Friday, March 4, 2011

Rhinoceros Impoceros

Jean and I were sitting in our favorite café in Toulon, Gauloises in hand with yellow stains down to our fingernails, when I saw a quite peculiar thing. I just happened to be looking up from my Verlaine, and there, running down the streets of the town, was a rather large pink rhinoceros.

“Jean,” I said, “did you see that? A pink rhinoceros is running down the streets of Toulon. There he has mowed down Fat Francois and is now dancing with Madame De LaTour!”

“Non, il semble que j'ai manqué ça," said Jean.*

“Jean,” I replied. “Why are you speaking French?”

"Je ne sais pas," he answered. "Nous sommes français, ne sont pas nous?**

"Yes, Jean, of course we're French.  But this is a translation of an absurdist short story from French to EnglishAssistant Professor Herbert Mishkin of the University of Havertown PA is being paid good money by Shmendrick Press to make sure we’re all speaking English!"

"Eh bien," said Jean. "Vous disiez sur un rhinocerous?"

But the rhinoceros itself was of no moment any more! I was very troubled by this disturbing event concerning Jean, so I finished my Alsatian beer, bid him "Adieu" --- I mean "Goodbye!" --- and returned to my apartment.

As I departed, I did happen to notice the rhinoceros had formed a conga line with many of the townsfolk in tow.

Madame Foucault, my landlady, greeted me as I arrived home. A fine woman with a hint of wistful sadness and a wart the size of the Cathedral at Rheims, she began to beat at me with an enormous loaf of French Bread. You see, I owed her some rent stemming back to 1937, which was a bit odd since neither of us had been born then.

"Madame Foucault," I said, "a most curious thing. My friend Jean can only speak French!"

"Donc?" she replied. "Nous sommes français, ne sont pas nous?"

"Oh crap!  You too?!!  This is supposed to be an English translation by Professor Herbert Mishkin! He’s an expert on Romance languages! At least that’s what it said on his resume."

"Est-ce que quelqu'un n'ont pensé à vérifier son resume?" asked Madame Foucault. "Peut-être il a menti?" ***

"But how could that be, the guy’s supposed to be Jewish! He’s up for tenure. There’s going to be hell to pay!"

I ran out into the street and all around me I heard the sound of French:

"Vous êtes un cochon!"

"Quel est le problème avec vous, visage de merde!"

"Maintenant venir et écouter mon histoire d'un homme nommé Jed ..."

Every line of dialogue was in French.  Even descriptive passages were now in French! 

I was seized with despair! Had Professor Mishkin deserted us? In a Mishkin-less universe, was life nothing more than a pink rhinoceros leading a conga line?  Not that I hadn’t seen worse acts in Toulon!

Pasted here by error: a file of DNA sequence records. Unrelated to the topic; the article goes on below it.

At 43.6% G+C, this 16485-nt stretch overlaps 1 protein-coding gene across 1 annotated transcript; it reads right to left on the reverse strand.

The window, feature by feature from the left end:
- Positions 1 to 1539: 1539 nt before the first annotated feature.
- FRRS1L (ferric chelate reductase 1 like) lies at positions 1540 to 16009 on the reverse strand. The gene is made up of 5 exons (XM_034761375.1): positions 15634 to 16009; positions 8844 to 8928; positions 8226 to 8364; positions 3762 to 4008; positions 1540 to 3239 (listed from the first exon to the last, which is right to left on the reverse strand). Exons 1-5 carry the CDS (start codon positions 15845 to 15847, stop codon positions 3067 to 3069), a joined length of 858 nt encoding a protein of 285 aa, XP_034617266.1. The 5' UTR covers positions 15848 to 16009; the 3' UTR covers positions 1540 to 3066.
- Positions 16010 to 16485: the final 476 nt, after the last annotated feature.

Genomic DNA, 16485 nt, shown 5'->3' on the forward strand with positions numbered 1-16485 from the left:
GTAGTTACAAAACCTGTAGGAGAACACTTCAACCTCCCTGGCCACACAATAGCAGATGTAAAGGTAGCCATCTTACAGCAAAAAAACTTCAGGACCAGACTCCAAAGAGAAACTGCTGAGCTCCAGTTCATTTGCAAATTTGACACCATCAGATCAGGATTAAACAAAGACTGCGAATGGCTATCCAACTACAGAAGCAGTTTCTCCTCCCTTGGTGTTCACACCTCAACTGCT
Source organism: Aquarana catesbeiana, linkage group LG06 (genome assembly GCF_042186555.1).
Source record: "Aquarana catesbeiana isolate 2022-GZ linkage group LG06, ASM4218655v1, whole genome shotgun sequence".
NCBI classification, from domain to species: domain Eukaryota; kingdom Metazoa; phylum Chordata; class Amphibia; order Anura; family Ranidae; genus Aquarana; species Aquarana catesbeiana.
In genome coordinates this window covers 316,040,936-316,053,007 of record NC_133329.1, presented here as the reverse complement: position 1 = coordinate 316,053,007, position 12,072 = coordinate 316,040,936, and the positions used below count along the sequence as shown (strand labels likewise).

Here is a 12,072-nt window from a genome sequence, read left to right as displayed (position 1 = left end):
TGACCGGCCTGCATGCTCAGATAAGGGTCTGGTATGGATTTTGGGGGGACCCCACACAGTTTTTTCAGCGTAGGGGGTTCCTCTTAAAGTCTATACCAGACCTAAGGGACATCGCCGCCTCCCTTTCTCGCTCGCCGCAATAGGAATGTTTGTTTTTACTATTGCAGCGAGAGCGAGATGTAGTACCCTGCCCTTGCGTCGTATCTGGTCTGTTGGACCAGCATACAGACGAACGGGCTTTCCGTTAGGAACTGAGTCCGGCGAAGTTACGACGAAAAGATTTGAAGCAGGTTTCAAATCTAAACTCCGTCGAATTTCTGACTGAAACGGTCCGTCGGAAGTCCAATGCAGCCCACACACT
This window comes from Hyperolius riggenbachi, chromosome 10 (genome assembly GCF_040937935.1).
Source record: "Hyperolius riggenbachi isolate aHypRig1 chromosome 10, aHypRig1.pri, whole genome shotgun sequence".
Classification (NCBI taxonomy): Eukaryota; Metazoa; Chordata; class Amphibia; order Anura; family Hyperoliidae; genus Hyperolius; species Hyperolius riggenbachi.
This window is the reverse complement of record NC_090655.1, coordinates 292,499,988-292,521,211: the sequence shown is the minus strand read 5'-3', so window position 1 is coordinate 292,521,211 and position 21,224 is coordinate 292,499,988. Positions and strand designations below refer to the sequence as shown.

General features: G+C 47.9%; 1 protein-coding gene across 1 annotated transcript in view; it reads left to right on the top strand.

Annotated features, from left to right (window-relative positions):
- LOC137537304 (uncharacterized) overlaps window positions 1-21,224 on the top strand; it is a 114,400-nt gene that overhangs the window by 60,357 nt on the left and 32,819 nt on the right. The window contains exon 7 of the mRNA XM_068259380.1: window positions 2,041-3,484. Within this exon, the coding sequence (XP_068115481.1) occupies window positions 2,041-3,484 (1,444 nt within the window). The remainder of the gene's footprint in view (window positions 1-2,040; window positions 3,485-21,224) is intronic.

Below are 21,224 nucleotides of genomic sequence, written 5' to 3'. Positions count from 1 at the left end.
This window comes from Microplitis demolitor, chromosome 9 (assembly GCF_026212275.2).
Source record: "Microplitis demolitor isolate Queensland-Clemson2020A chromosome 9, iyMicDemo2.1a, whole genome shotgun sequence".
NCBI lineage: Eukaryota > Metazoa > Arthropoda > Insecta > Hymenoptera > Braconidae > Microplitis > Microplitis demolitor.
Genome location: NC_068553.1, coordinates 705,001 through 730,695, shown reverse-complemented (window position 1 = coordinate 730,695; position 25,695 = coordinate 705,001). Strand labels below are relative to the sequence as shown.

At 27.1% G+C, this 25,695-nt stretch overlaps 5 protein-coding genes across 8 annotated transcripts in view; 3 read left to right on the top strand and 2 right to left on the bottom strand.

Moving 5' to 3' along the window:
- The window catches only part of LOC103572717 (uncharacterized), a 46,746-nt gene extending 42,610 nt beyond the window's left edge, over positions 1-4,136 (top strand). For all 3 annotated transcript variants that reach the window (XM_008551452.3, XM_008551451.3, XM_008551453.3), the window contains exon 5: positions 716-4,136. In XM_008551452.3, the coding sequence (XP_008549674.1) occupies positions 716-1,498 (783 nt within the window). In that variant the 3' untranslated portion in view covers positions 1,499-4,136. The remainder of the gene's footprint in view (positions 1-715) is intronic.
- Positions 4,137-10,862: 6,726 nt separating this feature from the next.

And why did I yet speak English? I longed to be like all the others, speaking in my native tongue, pondering the meaning of existence, and insulting American tourists.

“Professor Mishkin!"  I cried out. “Professor Mishkin! When are your office hours?"

I heard a voice.

“They would have been in an hour, Berenger," it said, “but I was so wasted last night right now I’m home with the clicker."

"Professor, everyone here is still speaking French! WTF???"

“Truth is, Berenger, I’ve been so damn drunk this week the only character I’ve been able to translate so far is you."

"Why only me?"

"You’re not that difficult to translate, you’re fairly simple-minded. Now, Madame Foucault --- that’s a character!"

"Thanks, Mishkin."

"Oh, you're most welcome, Berenger."

"Now cut the literary slurs and get back to the job! Thousands of students taking Intro to French Lit won’t have anything to read along with their Cliff’s Notes!"

"Yeah, but it’s a Friday and, heh heh, I got me something going this weekend. I’m counting on you, Berenger, to stall Shmendrick Publishing until Sunday. Monday, if I get really lucky."

"What do you want me to do?"

"Just keep speaking English," said Mishkin. "Cut off any of the characters that try to speak in French.  Talk over any exposition or descriptive passages that creep back into French as well.  Just til I get back."

And so, I live in a land of desolation. Of lies and deception. Of creased pages, bookmarks, and chocolate stains.

Until Sunday.  Maybe Monday. 

Do I still believe in Mishkin? 

Yes, I do.  That is, provided he knows how to reciprocate.

You see, on page 47, there’s a character named Michelle la très chaude ….****


"No, I think I missed that."

** "I don't know. We are French, aren't we?"

*** "Did anyone verify his resume?  Maybe he lied."

**** "Michelle, the very hot!"  

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